Billionaires divvy up the Ukrainian pie


MOSCOW. (Vitaly Portnikov for RIA Novosti) - Political tensions in Ukraine subsided over Easter, but only for a short while.

The warring parties did not even wait for the end of the holidays - foregoing their day off on Monday, MPs gathered for an extraordinary session on April 9.

This shows that tensions will increase even further. Nobody is going to wait for the Constitutional Court to give its verdict. Although the representatives of the ruling coalition and the president's supporters have voiced their readiness to accept its ruling on the president's decision to dissolve parliament, they do not really mean it. The president has made it clear more than once that he is not going to make any concessions. Nor does he have any reservations about ignoring the law.

The coalition is powerful enough to block the elections even if the Constitutional Court decides they should be held - it is enough to recall the Central Election Commission members who suddenly fell ill. In a nutshell, I wouldn't count on a legitimate settlement of the crisis over the presidential decree.

This has been confirmed by, among other things, the constant meetings between Viktor Yushchenko and Viktor Yanukovych. It would seem they have nothing to talk about after the president's decision to dissolve parliament. Representatives of the clans locked in combat for Ukrainian resources are trying to reach an agreement on spheres of influence. One of the meetings was attended by billionaire Vitaly Gaiduk, who controls the National Security and Defense Council, and Viktor Baloga, who is not so fabulously rich but heads the presidential secretariat and can influence decision-making; another billionaire and Gaiduk's partner, Sergei Taruta, has declared his support for the presidential decree.

Yushchenko and Yanukovych could just as well leave the political arena altogether, and let Donetsk billionaires from Lugansk settle it all with billionaire Rinat Akhmetov from the Donetsk Botanical Gardens because the current conflict does not have an iota of ideology. Nobody is discussing how to run the country; there are no disputes about Ukraine joining NATO or building a single economic space with Russia. What NATO? These people have made their fortunes God-knows-how; they were the backbone of Leonid Kuchma's rule; they have created the worst kind of corporate state imaginable and are robbing its naive people, who find it hard to assume responsibility for the homeland's future. Now they are dividing up Ukraine in a most vulgar manner and using politicians as puppets. Nothing else is taking place in Ukraine, and nothing else will happen there.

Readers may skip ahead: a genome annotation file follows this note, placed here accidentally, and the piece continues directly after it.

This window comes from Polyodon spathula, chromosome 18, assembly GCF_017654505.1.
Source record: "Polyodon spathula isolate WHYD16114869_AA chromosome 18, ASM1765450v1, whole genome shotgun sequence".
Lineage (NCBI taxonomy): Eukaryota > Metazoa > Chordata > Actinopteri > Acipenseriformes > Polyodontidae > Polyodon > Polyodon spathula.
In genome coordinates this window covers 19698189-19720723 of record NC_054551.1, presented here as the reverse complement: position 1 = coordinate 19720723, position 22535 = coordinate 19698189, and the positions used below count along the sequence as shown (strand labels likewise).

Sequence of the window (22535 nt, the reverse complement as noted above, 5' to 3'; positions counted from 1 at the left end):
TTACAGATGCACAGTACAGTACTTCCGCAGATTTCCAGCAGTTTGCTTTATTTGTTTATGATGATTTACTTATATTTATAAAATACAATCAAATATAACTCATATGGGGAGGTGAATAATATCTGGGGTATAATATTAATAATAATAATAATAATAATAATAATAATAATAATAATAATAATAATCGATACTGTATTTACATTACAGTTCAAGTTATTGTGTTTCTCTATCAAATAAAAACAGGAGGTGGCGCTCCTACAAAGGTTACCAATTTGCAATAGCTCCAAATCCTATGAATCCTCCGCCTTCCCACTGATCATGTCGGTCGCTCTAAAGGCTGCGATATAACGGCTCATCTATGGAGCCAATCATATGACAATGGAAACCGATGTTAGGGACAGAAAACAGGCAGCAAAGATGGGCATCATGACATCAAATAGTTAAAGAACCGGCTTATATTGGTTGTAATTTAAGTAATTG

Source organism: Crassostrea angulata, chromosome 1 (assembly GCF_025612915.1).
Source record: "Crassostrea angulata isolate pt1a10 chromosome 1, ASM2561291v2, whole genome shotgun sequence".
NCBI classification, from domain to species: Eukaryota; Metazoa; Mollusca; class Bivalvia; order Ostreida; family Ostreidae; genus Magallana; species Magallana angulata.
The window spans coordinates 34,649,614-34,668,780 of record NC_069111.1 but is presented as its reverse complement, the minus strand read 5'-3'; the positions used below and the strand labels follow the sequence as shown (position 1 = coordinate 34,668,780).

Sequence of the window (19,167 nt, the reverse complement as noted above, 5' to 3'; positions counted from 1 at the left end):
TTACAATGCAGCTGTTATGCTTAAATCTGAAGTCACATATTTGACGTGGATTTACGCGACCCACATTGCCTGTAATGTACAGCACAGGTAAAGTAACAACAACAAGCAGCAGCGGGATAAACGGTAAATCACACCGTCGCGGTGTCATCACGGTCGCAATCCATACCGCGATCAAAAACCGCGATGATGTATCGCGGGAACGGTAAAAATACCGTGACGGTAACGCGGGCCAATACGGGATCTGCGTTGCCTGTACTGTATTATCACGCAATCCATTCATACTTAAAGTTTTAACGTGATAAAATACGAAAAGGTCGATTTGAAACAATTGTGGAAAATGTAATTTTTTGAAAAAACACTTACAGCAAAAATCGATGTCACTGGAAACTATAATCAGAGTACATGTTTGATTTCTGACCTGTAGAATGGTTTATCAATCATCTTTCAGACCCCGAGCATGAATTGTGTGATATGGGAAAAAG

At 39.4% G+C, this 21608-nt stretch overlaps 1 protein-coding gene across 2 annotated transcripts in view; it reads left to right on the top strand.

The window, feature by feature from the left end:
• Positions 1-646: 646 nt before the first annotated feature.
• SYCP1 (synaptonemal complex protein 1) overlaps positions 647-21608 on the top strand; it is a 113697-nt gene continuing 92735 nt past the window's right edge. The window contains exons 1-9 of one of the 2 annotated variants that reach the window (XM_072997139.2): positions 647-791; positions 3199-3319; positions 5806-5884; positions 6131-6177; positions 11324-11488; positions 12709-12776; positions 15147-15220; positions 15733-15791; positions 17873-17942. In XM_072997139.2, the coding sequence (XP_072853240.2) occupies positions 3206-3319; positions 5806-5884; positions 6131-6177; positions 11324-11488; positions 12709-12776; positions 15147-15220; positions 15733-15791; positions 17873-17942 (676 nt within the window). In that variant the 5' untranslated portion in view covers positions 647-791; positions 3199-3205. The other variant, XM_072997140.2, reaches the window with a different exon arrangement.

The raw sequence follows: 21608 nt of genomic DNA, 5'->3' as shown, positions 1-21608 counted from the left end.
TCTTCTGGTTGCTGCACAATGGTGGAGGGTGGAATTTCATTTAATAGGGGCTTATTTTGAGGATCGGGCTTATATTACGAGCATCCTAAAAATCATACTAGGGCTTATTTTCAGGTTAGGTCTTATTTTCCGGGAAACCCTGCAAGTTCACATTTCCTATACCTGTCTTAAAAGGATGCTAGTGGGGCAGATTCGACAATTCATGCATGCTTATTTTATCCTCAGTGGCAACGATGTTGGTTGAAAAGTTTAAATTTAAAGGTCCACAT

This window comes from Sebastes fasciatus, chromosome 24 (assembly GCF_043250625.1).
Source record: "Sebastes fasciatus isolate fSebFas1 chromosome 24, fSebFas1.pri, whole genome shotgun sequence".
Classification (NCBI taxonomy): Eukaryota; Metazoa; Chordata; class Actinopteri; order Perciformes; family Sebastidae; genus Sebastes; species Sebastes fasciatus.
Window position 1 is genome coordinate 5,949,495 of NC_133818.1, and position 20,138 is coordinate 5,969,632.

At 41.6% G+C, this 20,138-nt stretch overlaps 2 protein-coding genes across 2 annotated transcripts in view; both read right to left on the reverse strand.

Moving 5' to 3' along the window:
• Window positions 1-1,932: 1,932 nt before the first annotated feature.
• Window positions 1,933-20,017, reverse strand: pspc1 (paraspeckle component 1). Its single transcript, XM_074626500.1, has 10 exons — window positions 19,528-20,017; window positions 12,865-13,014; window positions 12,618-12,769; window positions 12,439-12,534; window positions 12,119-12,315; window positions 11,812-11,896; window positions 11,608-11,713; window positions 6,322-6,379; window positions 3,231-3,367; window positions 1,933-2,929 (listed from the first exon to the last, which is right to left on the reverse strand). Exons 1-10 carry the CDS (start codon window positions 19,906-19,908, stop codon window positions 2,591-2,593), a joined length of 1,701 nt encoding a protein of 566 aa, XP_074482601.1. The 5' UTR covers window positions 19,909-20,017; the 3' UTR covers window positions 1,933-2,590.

For these reasons, analysts like me, who compare the confrontation in Ukraine with the events in Russia in 1993, or Belarus in 1997, are both right and wrong at the same time. In 1993, Russia did not yet have oligarchs who ruled the political elite. They emerged later on - after President Boris Yeltsin destroyed parliamentary democracy, or rather hopes for it, as there was no democracy in Russia at that time. In Ukraine's case, the oligarchs are there and they are running the whole show. They alone will decide the development of what we would like to call the political situation, and the forms of clan-related struggle.

In any event, the Ukrainian confrontation is in its infancy, and the Ukrainian people do not yet have any idea what these forms of struggle might be. Neither do the billionaires know that it's no joke, that their clash may leave heavy wounds on Ukraine's body, that their crude rivalry may call into question even the existence of a young state. But why would they bother about that?

Vitaly Portnikov is editor-in-chief of the newspaper Gazeta 24 in Kiev, Ukraine.

The opinions expressed in this article are the author's and do not necessarily represent those of RIA Novosti.

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